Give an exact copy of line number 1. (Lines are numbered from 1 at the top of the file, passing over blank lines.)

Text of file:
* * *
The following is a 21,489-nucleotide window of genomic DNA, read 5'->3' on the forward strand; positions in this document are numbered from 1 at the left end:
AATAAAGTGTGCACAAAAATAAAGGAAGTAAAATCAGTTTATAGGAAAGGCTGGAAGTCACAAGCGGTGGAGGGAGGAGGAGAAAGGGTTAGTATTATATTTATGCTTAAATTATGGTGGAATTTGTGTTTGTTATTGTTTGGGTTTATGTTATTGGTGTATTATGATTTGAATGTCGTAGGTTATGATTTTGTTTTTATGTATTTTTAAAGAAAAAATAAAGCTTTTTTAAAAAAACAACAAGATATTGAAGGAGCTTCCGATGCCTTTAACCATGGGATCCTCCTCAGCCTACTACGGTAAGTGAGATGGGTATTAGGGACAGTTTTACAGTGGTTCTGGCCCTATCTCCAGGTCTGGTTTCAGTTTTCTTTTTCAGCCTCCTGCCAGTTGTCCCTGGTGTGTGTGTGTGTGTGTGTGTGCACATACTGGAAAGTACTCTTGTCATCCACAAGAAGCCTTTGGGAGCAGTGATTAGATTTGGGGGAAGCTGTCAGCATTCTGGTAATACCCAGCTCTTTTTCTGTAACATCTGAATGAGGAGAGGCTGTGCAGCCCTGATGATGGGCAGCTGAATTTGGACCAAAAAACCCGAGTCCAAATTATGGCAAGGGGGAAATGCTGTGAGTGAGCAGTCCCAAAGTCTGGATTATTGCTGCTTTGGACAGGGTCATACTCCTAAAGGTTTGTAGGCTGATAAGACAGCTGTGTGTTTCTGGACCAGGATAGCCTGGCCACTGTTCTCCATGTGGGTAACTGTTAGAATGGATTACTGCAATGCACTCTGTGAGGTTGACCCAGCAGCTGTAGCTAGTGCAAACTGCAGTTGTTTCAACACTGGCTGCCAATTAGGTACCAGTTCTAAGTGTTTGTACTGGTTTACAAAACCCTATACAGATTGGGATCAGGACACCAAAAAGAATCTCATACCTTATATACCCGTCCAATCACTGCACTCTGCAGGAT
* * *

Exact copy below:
The following is a 21,489-nucleotide window of genomic DNA, read 5'->3' on the forward strand; positions in this document are numbered from 1 at the left end: